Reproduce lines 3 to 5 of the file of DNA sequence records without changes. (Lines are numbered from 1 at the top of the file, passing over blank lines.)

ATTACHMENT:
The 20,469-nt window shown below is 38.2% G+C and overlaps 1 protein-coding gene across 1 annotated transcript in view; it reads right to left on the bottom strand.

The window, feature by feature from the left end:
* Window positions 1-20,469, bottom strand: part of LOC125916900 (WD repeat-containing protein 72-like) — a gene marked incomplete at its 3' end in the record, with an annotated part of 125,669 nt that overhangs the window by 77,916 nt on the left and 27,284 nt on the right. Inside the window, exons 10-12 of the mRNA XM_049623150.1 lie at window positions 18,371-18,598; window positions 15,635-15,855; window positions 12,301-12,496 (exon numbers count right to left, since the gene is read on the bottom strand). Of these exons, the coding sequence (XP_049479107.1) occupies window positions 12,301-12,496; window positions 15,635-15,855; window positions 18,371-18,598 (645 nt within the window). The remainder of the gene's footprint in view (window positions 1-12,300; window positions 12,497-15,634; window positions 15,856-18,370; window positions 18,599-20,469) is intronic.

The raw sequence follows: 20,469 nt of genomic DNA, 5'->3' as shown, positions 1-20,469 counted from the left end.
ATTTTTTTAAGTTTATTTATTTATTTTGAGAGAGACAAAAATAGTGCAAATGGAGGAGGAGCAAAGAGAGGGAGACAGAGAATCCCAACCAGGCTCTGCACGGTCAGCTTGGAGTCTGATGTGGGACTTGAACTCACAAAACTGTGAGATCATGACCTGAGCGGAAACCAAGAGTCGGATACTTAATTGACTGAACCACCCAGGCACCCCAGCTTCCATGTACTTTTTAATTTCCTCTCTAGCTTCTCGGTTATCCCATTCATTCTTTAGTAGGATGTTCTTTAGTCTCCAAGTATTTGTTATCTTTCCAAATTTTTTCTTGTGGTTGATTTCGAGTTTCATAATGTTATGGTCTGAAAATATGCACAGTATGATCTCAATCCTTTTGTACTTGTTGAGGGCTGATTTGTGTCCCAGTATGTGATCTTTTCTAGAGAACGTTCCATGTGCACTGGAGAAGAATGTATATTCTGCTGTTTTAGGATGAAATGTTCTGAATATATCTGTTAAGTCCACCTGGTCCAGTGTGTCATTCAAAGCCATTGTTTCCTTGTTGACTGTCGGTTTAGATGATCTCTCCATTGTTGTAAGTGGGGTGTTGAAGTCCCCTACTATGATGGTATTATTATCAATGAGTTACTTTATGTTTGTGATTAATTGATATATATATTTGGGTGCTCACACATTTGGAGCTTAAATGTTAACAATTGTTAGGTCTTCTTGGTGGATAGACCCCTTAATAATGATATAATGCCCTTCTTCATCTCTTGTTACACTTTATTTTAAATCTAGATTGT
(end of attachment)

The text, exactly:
* Window positions 1-20,469, bottom strand: part of LOC125916900 (WD repeat-containing protein 72-like) — a gene marked incomplete at its 3' end in the record, with an annotated part of 125,669 nt that overhangs the window by 77,916 nt on the left and 27,284 nt on the right. Inside the window, exons 10-12 of the mRNA XM_049623150.1 lie at window positions 18,371-18,598; window positions 15,635-15,855; window positions 12,301-12,496 (exon numbers count right to left, since the gene is read on the bottom strand). Of these exons, the coding sequence (XP_049479107.1) occupies window positions 12,301-12,496; window positions 15,635-15,855; window positions 18,371-18,598 (645 nt within the window). The remainder of the gene's footprint in view (window positions 1-12,300; window positions 12,497-15,634; window positions 15,856-18,370; window positions 18,599-20,469) is intronic.

The raw sequence follows: 20,469 nt of genomic DNA, 5'->3' as shown, positions 1-20,469 counted from the left end.
ATTTTTTTAAGTTTATTTATTTATTTTGAGAGAGACAAAAATAGTGCAAATGGAGGAGGAGCAAAGAGAGGGAGACAGAGAATCCCAACCAGGCTCTGCACGGTCAGCTTGGAGTCTGATGTGGGACTTGAACTCACAAAACTGTGAGATCATGACCTGAGCGGAAACCAAGAGTCGGATACTTAATTGACTGAACCACCCAGGCACCCCAGCTTCCATGTACTTTTTAATTTCCTCTCTAGCTTCTCGGTTATCCCATTCATTCTTTAGTAGGATGTTCTTTAGTCTCCAAGTATTTGTTATCTTTCCAAATTTTTTCTTGTGGTTGATTTCGAGTTTCATAATGTTATGGTCTGAAAATATGCACAGTATGATCTCAATCCTTTTGTACTTGTTGAGGGCTGATTTGTGTCCCAGTATGTGATCTTTTCTAGAGAACGTTCCATGTGCACTGGAGAAGAATGTATATTCTGCTGTTTTAGGATGAAATGTTCTGAATATATCTGTTAAGTCCACCTGGTCCAGTGTGTCATTCAAAGCCATTGTTTCCTTGTTGACTGTCGGTTTAGATGATCTCTCCATTGTTGTAAGTGGGGTGTTGAAGTCCCCTACTATGATGGTATTATTATCAATGAGTTACTTTATGTTTGTGATTAATTGATATATATATTTGGGTGCTCACACATTTGGAGCTTAAATGTTAACAATTGTTAGGTCTTCTTGGTGGATAGACCCCTTAATAATGATATAATGCCCTTCTTCATCTCTTGTTACACTTTATTTTAAATCTAGATTGT